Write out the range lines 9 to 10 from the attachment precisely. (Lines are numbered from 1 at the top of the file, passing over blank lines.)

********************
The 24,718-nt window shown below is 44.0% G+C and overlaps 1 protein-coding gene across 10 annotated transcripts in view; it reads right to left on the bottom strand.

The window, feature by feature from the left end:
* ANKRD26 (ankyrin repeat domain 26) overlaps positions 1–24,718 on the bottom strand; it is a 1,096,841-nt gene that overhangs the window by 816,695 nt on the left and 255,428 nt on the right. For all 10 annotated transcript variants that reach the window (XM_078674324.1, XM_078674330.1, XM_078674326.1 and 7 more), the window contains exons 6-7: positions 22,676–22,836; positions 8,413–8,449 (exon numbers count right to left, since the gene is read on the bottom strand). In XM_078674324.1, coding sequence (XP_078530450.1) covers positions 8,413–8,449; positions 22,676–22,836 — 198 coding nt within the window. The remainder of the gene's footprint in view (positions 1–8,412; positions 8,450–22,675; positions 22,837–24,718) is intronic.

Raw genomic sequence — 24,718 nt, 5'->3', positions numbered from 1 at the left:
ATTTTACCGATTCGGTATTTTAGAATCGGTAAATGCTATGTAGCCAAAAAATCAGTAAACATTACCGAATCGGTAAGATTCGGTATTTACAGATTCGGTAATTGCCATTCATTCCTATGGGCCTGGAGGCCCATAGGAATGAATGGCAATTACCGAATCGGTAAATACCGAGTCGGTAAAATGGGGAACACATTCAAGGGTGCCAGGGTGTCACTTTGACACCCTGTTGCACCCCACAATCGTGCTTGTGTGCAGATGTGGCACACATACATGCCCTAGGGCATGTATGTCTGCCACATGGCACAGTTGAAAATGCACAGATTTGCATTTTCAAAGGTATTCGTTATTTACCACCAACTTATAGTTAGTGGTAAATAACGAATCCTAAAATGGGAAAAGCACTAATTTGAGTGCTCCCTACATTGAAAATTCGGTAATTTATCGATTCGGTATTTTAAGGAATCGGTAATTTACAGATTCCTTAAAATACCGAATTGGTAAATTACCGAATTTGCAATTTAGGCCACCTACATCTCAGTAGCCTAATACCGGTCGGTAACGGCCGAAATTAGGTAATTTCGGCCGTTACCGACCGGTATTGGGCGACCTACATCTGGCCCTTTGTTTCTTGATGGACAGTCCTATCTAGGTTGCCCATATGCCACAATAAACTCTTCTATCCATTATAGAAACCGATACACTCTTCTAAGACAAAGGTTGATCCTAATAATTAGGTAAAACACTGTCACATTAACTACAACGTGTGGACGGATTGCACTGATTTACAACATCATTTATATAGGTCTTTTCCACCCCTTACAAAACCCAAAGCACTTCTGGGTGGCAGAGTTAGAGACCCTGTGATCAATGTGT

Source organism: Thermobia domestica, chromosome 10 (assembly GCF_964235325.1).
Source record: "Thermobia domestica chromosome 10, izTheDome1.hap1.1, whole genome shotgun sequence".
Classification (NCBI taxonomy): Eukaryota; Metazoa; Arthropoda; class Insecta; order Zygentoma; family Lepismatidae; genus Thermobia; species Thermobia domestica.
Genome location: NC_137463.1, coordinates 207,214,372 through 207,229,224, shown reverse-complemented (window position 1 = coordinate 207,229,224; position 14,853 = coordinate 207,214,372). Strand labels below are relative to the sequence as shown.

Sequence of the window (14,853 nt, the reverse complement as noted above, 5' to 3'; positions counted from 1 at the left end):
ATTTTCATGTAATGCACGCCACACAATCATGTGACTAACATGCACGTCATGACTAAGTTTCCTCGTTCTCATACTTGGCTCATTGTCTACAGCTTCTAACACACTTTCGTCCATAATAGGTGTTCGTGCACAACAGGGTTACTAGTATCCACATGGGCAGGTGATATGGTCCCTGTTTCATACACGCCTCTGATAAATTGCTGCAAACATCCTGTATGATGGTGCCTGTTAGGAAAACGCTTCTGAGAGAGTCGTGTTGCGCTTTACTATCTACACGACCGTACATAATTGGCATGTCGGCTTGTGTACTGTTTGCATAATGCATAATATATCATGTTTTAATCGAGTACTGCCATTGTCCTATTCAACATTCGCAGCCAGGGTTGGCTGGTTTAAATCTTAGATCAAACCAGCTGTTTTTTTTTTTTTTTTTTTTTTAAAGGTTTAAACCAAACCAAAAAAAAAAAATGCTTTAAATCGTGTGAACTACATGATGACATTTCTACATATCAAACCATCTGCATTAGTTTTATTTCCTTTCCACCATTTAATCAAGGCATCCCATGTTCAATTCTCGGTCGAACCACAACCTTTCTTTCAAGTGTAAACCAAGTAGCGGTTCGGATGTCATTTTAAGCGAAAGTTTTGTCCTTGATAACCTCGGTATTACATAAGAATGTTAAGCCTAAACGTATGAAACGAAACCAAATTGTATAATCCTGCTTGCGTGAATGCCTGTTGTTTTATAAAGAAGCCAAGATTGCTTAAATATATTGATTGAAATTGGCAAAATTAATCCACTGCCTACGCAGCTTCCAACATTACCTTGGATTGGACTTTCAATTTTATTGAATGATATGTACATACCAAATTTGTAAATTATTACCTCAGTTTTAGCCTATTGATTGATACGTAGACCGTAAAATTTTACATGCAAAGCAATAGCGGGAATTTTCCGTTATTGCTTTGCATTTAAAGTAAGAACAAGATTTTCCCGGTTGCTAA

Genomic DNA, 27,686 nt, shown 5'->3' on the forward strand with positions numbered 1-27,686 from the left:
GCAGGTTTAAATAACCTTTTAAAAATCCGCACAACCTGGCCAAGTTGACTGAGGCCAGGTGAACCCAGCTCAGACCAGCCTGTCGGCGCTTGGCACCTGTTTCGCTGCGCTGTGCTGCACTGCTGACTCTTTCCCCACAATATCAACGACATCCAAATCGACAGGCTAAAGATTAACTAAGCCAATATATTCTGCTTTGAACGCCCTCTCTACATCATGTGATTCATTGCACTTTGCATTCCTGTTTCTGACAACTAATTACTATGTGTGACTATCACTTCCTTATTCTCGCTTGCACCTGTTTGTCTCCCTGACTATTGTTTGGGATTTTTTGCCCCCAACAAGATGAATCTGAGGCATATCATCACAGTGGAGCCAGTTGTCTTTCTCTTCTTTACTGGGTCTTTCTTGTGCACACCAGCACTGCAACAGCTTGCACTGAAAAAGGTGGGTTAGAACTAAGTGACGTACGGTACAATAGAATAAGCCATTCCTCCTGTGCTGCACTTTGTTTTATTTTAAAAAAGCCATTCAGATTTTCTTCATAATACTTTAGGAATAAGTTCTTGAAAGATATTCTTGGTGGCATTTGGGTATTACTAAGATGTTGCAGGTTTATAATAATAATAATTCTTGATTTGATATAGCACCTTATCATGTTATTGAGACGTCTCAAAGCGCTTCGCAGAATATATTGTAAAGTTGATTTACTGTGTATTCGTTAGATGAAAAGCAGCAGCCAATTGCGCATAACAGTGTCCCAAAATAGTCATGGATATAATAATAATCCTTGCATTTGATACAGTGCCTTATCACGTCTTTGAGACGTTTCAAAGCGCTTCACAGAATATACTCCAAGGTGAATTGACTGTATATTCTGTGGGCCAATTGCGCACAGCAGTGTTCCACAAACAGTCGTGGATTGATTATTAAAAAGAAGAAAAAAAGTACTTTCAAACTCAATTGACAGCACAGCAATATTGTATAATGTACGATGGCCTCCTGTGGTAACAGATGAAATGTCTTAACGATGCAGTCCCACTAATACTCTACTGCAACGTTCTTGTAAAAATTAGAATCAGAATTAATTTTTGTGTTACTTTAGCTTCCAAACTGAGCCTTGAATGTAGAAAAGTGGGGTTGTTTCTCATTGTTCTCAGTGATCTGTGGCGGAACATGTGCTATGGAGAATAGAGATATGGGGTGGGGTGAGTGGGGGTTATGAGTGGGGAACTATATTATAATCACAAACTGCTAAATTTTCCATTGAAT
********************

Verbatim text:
Genome location: NC_137463.1, coordinates 207,214,372 through 207,229,224, shown reverse-complemented (window position 1 = coordinate 207,229,224; position 14,853 = coordinate 207,214,372). Strand labels below are relative to the sequence as shown.

Sequence of the window (14,853 nt, the reverse complement as noted above, 5' to 3'; positions counted from 1 at the left end):